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Castor apologizes for Tampa’s role in erasing Black cemeteries

Past administrations taxed the cemeteries out of existence.
Mayor Jane Castor speaks at a news conference at Memorial Park Cemetery to address the city’s role in the upkeep, care and protection of privately owned and city cemeteries.
Mayor Jane Castor speaks at a news conference at Memorial Park Cemetery to address the city’s role in the upkeep, care and protection of privately owned and city cemeteries. [ MARTHA ASENCIO-RHINE | Times ]
Published Jan. 14
Updated Jan. 14

TAMPA — Past city of Tampa administrations had a direct role in erasing at least two of the historic Black cemeteries that have been discovered in recent years.

At a news conference on Friday, Mayor Jane Castor apologized for the actions of those past administrations when the Tampa Bay Times asked if the city should issue one.

“We can’t right past wrongs but certainly we can acknowledge those and apologize for the wrongs of our community in the past,” she said.

Yvette Lewis, president of the Hillsborough branch of the NAACP, has been requesting that apology since 2019. That’s when the segregation-era Zion Cemetery for Black burials was discovered under Robles Park Village, warehouses and a tow lot.

When informed of the mayor’s statement, Lewis said she accepts “the words, but now we need action to back up those words. People suffered. The African American community suffered. What will the city do?”

That’s why the news conference was called.

Standing in East Tampa’s recently abandoned Memorial Park Cemetery, the city detailed plans to ensure that Tampa cemeteries are better protected.

“The time is always right to do what is right,” Castor said, quoting Martin Luther King Jr.

Her office’s efforts include forming a City of Tampa Cemetery Task Force charged with studying the issue.

City of Tampa neighborhood and community affairs administrator Ocea Wynn said the task force was formed in response to the Times’ investigations into erased cemeteries.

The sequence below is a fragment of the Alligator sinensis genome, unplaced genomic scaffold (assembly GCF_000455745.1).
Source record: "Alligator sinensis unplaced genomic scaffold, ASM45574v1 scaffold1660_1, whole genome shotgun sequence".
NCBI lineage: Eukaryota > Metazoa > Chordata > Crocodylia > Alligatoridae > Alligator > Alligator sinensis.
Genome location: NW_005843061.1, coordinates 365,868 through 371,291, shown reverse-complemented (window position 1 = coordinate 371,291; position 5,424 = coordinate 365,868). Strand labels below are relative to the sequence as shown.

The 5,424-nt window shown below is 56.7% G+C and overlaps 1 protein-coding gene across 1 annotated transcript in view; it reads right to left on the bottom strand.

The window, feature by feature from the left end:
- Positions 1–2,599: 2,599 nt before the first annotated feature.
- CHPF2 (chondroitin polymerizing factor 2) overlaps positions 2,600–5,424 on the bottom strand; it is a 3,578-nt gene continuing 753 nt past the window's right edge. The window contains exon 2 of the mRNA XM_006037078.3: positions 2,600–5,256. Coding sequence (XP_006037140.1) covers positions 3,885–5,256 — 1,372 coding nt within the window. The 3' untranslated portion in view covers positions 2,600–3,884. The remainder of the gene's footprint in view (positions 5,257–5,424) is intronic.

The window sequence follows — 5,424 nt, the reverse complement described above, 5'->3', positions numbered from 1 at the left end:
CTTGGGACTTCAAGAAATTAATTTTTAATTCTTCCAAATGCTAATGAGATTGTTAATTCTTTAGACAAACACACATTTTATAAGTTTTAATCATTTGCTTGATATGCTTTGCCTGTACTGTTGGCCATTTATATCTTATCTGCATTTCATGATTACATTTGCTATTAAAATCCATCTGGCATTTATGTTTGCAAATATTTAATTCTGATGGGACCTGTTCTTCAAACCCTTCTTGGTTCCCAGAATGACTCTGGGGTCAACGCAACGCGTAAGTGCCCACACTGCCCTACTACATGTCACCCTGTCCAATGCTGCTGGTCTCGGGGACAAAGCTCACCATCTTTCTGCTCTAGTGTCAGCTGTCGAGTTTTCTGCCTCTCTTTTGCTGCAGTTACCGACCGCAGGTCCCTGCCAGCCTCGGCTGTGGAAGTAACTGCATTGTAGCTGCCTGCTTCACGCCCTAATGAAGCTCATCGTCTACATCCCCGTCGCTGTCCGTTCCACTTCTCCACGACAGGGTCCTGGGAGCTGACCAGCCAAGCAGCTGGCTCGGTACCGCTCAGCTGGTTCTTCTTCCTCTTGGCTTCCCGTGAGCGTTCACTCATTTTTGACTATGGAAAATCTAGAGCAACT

The city has already implemented one of their task force’s recommendations by changing the land use category for city-owned cemeteries to park lands and open space. Those had been categorized as municipal.

The new designation restricts development on the properties, said Stephen Benson, director of the City Planning Department.

The city has already changed the land use for Woodlawn Cemetery and Oaklawn Cemetery and for their piece of Marti-Colon Cemetery. They are in the process of changing Jackson Heights Cemetery’s category.

Bensen said the city will compile a list of privately-owned cemeteries in Tampa. The city will help owners ensure those cemeteries have proper protection against future development or erasure and help change the land use on properties where erased cemeteries are discovered.

Memorial Park is not owned by the city, but they have saved the century-old cemetery for Black residents after the owner died in 2019 and his heirs divested themselves of it. The city has taken over maintenance — trimming trees, cutting the grass and replacing dilapidated fences.

The city also touted their work to honor Tampa’s erased Black cemeteries.

They helped start a nonprofit to restore and preserve Zion and then contributed $50,000 to the cause of erecting a memorial on the site.

Still, Zion was erased in part due to past administrations.

In the 1920s, the city levied new taxes on Zion as well as College Hill Cemetery, which was for Black and Cuban burials and located under what today is the Italian Club Cemetery’s parking lot.

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When the Black owners did not pay the fees, the city reverted the property to previous owners, who were white. The city then waved those taxes on Zion, stating that cemeteries are not supposed to be taxed, and issued building permits for the property. The headstones were removed, but nearly 1,000 bodies are likely still in the ground.

It’s unclear if the city waved the taxes on College Hill, where 1,200 were buried.

The Italian Club has yet to say whether they will have their parking lot surveyed for hidden burials.

If a bill to help protect and find abandoned and erased cemeteries is passed, the state could require access for investigation on land when there is credible evidence that an erased cemetery might be there.

“The steps that we are taking are not going to right past wrongs,” Castor said of the city’s measures, but will ensure “we will not have lost or abandoned cemeteries in the future.”